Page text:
Gastroenterology News Update

Transformative Therapies for Hepatitis C at Penn Medicine

Diagram depicts pathogenesis of hepatitis C

In the last decade, clinicians and investigators at Penn Gastroenterology/Hepatology have contributed to advances of historic significance in the management of hepatitis C (HCV) infection.

The Dominion of Hepatitis C

HCV is a highly communicable infection and is the precursor for cirrhosis, end-stage liver disease and hepatocellular carcinoma, and as a result, is the leading cause of liver transplantation in the United States. [1] According to National Health and Nutrition Examination Survey (NHANES) estimates, 1% of the US population (approximately 3.2 million people) has chronic HCV.

In most infected persons, HCV is intractable and covert. On first exposure to HCV and the by-products of its replication, the immune system mounts a type 1 interferon (IFN) reaction, provoking a spectrum of antiviral proteins and immunoactive cytokines. For about 30% of infected persons, this initial response is sufficient to clear the virus, and is tantamount to cure if sustained through 6 months.

Infected persons who do not clear the virus, however, develop chronic HCV infection, presumably because the virus has circumvented the innate immune system response. The mechanisms by which this evasion occurs include interruption of molecular signaling within the IFN pathway and the generation of genetically distinct viral variants, each with its own capacity to elude the control of the host response. Once the symptoms of initial infection subside, patients with chronic HCV infection develop necroinflammatory liver disease, often in the absence of symptoms. For this reason, many infected individuals are unaware of their condition until late in the course of the disease.

The Evolution of HCV Therapy

Injectable interferon-alfa (IRN-a) was approved to treat HCV shortly after the virus was discovered in 1989, and by the mid-1990s was being combined with the anti-viral drug ribavirin to enhance response to therapy. The next major advance in HCV therapy would not appear until 2011 with the FDA approval of boceprevir and telaprevir, the first direct acting antivirals (DAAs). The DAAs, which interfere directly with enzymes in the HCV replication cycle, fall into four major classes: the NS3 protease inhibitors (generics suffixed “…previr”); the NS5A inhibitors (generics suffixed “…asvir”); and the NS5B nucleotide inhibitors and NS5B non-nucleoside inhibitors (both generics suffixed “…buvir”). Some of the current DAAs are effective against all genotypes, while some have restriction to HCV genotype 1, the most common of the known hepatitis C genotypes. Many DAAs are now used in combination regimens.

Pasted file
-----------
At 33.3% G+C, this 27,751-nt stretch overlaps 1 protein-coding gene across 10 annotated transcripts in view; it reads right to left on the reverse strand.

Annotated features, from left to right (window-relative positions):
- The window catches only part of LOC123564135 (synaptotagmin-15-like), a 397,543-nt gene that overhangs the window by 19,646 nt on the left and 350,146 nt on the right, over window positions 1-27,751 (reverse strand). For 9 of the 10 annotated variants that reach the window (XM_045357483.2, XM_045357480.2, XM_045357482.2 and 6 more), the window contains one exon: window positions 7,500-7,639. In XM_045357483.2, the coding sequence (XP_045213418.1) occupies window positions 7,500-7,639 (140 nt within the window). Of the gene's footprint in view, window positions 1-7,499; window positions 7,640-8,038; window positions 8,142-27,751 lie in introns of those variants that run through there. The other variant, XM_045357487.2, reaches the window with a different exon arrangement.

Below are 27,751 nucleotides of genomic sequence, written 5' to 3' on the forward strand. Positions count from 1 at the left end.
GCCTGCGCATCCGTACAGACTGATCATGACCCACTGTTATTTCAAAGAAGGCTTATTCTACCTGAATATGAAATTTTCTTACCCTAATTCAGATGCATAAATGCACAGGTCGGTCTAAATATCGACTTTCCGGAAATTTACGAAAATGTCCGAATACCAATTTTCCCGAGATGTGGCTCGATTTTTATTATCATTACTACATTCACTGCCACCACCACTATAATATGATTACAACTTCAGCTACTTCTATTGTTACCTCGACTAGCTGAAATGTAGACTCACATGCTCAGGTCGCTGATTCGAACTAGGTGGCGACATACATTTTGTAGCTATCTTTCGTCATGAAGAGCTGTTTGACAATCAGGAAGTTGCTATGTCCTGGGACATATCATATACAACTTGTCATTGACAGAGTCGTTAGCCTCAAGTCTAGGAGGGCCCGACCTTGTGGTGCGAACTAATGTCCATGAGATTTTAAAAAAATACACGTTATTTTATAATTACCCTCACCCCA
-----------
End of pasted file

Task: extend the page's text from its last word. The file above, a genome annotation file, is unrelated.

The Penn Center for Viral Hepatitis was a key participant in several Phase III studies to investigate the safety, tolerability, and antiviral efficacy of a fixed-dose combination (FDC) of sofosbuvir and ledispasvir (Harvoni, Gilead Sciences, Inc.) for the treatment of genotype-1 HCV infection in adults. [2] The drug, the first of its kind to combine two direct-acting antivirals (DAAs) in a single pill for use without IFN or ribavirin, was FDA-approved in 2014.

Established in 2010 under the direction of K. Rajender Reddy, MD, and Kyong-Mi Chang, MD, the Center for Viral Hepatitis leads and contributes to clinical trials for newer, safer and more effective drug therapies for hepatitis. The Center is, as well, a regional nucleus for viral hepatitis care, research and education of medical students, residents, fellows, pharmacy students, and physician extenders, and seeks to enhance public awareness, patient education and patient advocacy of viral hepatitis infections and HIV/viral hepatitis co-infection.

Clinical Research in the Treatment of Cirrhosis, Liver Cancer and Hepatitis